Also the boxes that everything is stored in improve the game’s table presence, but may require some tape to keep them together. Lastly, if you are playing this on a small table, a dice tray is absolutely necessary if you don’t want to be hunting down little dice when they inevitably go flying.
I will remeeeember you…
Oh, also the tie-breaker rule is probably one of the most ridiculous I’ve seen. If more than one player crosses the finish line in the same round, then the one who gets farthest is the winner. Makes sense. If two players are tied for farthest though, then everyone MAKES ANOTHER LAP OF THE TRACK. Making one lap can easily take 45 min+, and while the second lap wouldn’t take as long, it still could add an extra half hour to a game you thought would be over. Obviously no one is forced to do this, but it is still such an odd rule I wanted to mention it.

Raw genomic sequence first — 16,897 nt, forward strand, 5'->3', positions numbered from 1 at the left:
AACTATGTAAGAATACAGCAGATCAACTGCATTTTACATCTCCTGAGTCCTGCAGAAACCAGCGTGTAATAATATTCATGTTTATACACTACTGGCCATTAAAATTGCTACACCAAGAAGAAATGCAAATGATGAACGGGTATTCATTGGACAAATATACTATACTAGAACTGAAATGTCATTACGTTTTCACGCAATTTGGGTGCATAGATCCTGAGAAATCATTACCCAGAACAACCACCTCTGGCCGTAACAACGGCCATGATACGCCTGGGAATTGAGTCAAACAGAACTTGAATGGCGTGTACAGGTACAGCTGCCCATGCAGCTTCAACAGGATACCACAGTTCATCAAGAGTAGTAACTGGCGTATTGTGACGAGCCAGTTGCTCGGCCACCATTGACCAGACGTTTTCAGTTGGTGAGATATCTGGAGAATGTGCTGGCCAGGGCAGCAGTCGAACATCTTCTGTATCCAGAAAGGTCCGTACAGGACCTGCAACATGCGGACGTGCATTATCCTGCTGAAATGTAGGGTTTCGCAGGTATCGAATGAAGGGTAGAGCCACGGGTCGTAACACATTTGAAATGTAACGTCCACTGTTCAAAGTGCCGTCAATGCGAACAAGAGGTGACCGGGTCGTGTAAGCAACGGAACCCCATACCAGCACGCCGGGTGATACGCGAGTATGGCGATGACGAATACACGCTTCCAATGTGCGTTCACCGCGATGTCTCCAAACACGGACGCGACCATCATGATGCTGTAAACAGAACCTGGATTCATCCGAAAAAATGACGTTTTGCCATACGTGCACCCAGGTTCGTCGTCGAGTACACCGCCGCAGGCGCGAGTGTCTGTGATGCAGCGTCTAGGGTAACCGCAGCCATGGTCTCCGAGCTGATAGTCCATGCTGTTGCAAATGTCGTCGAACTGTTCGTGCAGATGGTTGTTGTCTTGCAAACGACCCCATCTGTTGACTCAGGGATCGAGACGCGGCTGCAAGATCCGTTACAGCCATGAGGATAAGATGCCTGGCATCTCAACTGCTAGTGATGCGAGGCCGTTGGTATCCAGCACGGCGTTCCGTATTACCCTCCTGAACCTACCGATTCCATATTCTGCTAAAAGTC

This game will be perfect for you if:
The clack-clacking of dice produces an indescribable sensation of joy within your soul. (You dice goblins know what I’m talking about).
This game may work for you if:
You enjoy dice rolling, simultaneous play with tiny downtime, pushing your luck, and/or deck builders.
This game is probably not for you if:
You don’t like games with lots of luck, games with catchup mechanics that keep it close, or you simply don’t enjoy fun,